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 Elected Official Outreach

Communicating with Congress

Tips for Emailing Congress
Heightened security measures have dramatically increased the time it takes for a letter sent by post to reach a congressional office. More and more, citizens are using emails to communicate their concerns and increasingly elected officials’ offices prefer electronic communications for constituent contact. As a general rule, Members of Congress are far more likely to heed your message if you are one of their constituents.
 

Tips for Emailing Congress

Heightened security measures have dramatically increased the time it takes for a letter sent by post to reach a congressional office. More and more, citizens are using emails to communicate their concerns and increasingly elected officials’ offices prefer electronic communications for constituent contact. As a general rule, Members of Congress are far more likely to heed your message if you are one of their constituents.

 

Purpose of your email:

  • State your purpose for writing in the first sentence of the email
  • If your email pertains to a specific piece of legislation, identify it. And make sure that you are referencing the correct legislation to the correct body of Congress. House bills are H.R. ___. Senate bills are designated as S.____.
  • Be courteous
  • If appropriate, include personal information about why the issue matters to you
  • Address only one issue in each email

Addressing Your Correspondence:

To a Senator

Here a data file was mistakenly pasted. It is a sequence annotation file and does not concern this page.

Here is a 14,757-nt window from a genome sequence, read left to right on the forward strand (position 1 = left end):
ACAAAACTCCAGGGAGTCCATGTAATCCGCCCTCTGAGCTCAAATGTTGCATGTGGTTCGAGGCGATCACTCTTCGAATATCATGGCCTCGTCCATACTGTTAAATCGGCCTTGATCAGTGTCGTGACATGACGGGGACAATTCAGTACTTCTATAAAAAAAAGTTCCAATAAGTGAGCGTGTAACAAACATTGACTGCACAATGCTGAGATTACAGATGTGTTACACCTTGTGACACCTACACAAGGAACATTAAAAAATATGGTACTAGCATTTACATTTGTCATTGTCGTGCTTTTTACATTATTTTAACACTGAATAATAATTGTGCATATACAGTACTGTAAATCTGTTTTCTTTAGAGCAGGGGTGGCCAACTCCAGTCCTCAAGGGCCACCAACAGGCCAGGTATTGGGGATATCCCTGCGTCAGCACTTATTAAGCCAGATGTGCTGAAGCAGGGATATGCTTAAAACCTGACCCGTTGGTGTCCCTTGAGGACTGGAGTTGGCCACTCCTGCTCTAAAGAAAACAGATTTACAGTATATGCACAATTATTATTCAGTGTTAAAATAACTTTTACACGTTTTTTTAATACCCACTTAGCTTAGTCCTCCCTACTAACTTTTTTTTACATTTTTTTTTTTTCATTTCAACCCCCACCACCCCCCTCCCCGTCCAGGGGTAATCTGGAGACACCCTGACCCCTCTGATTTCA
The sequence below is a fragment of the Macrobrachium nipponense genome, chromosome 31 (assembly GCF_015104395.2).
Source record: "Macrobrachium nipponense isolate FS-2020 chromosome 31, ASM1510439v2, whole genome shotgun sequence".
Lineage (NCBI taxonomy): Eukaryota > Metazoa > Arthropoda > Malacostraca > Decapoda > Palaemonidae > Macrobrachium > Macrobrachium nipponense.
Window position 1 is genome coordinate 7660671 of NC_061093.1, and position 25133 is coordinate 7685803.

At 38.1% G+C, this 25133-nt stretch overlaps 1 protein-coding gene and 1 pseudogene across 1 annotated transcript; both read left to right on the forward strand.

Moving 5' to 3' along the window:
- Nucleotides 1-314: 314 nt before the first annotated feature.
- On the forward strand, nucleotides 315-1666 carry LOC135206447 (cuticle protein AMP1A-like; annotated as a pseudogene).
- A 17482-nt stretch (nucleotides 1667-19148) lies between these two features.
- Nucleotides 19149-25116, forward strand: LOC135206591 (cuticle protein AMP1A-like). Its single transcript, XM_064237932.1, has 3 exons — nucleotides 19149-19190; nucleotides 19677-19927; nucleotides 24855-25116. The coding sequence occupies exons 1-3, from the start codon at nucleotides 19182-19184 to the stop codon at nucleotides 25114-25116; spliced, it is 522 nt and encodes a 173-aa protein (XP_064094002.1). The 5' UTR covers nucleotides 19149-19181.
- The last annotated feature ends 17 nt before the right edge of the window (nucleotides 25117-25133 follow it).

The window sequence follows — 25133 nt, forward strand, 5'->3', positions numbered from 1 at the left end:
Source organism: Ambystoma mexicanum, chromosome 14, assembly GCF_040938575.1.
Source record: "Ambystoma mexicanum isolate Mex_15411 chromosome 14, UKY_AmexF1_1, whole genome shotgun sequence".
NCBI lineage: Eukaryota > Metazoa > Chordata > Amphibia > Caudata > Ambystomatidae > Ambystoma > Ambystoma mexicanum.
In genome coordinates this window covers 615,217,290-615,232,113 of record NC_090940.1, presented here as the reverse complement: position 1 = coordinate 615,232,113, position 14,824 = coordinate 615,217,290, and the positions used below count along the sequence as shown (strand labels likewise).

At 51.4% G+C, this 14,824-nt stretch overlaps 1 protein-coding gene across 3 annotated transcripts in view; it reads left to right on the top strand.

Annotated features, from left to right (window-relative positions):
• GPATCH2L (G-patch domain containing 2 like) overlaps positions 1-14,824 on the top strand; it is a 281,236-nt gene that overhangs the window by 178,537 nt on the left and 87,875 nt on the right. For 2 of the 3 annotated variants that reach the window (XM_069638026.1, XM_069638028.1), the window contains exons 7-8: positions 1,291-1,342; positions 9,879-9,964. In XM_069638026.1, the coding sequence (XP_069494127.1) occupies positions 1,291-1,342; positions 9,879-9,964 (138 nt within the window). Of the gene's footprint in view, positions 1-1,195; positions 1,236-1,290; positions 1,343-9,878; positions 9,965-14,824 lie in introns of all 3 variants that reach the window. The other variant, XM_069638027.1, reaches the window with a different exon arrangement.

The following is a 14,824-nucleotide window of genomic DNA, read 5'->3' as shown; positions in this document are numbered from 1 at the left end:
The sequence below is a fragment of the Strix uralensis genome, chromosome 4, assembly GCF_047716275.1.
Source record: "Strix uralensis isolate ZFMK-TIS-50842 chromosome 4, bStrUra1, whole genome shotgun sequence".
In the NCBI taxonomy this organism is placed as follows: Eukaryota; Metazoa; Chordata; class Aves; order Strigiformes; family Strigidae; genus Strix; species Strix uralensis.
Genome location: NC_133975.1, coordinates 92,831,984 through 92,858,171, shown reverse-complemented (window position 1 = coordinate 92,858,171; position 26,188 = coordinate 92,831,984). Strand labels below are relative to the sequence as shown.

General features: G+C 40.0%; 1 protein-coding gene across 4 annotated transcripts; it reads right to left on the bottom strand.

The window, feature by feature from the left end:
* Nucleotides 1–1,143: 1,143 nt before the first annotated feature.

The Honorable (Full Name)

United States Senate

Washington, DC 20510

 

Dear Senator (Last Name):

 

To a Representative

The Honorable (Full Name)

United States House of Representatives

Washington, DC 20515

 

Dear Mr. /Mrs./Ms. (Last Name):

 

Note: When writing to the Chair of a Committee or the Speaker of the House, it is proper to address him/her as:

Dear Mr. Chairman or Madam Chairwoman:

Dear Mr. Speaker or Madam Speaker:

 

Tips for Phoning Congress

Telephone calls are usually taken by a staff member. Ask to speak with the aide who handles the issue about which you wish to comment.

After identifying yourself as a constituent, tell the aide you would like to leave a brief message, such as: “Please tell Senator/Representative (Name) that I support/oppose (S.___/H.R.____).”

 

State your reasons for your support or opposition to the bill. Ask for your senators’ or representatives’ position on the bill. You may also request a written response to your telephone call.

 

Suggestions for a Personal Visit

Meeting with a Member of Congress, or congressional staff, is a very effective way to convey a message about a specific issue or legislative matter. Below are some suggestions to consider when planning a visit to a congressional office.

 

Plan Your Visit Carefully

Be clear about what it is you want to achieve—typically our focus during legislative visits in February is our appropriation. It is critical each wing follows annual guidance from CAP Government Affairs by attending the briefing in DC each Wednesdayevening before our Thursday Legislative Day. Determine in advance which committee staff you need to meet with to achieve our goals. Typically CAP members meet with the Member of Congress and/or the Military Legislative Assistant.

 

Make An Appointment

When attempting to meet with a Member, contact the Appointment Secretary/Scheduler. Explain your purpose and whom you represent. It is easier for congressional staff to arrange a meeting if they know what you wish to discuss and your relationship to the area or interests represented by the Member. 

 

Be Prompt and Patient

When it is time to meet with a Member, be punctual and be patient. It is not uncommon for a Member of Congress to be late, or to have a meeting interrupted due to the Member’s crowded schedule. If interruptions do occur, be flexible. When the opportunity presents itself, continue your meeting with a Member’s staff.

 

Be Prepared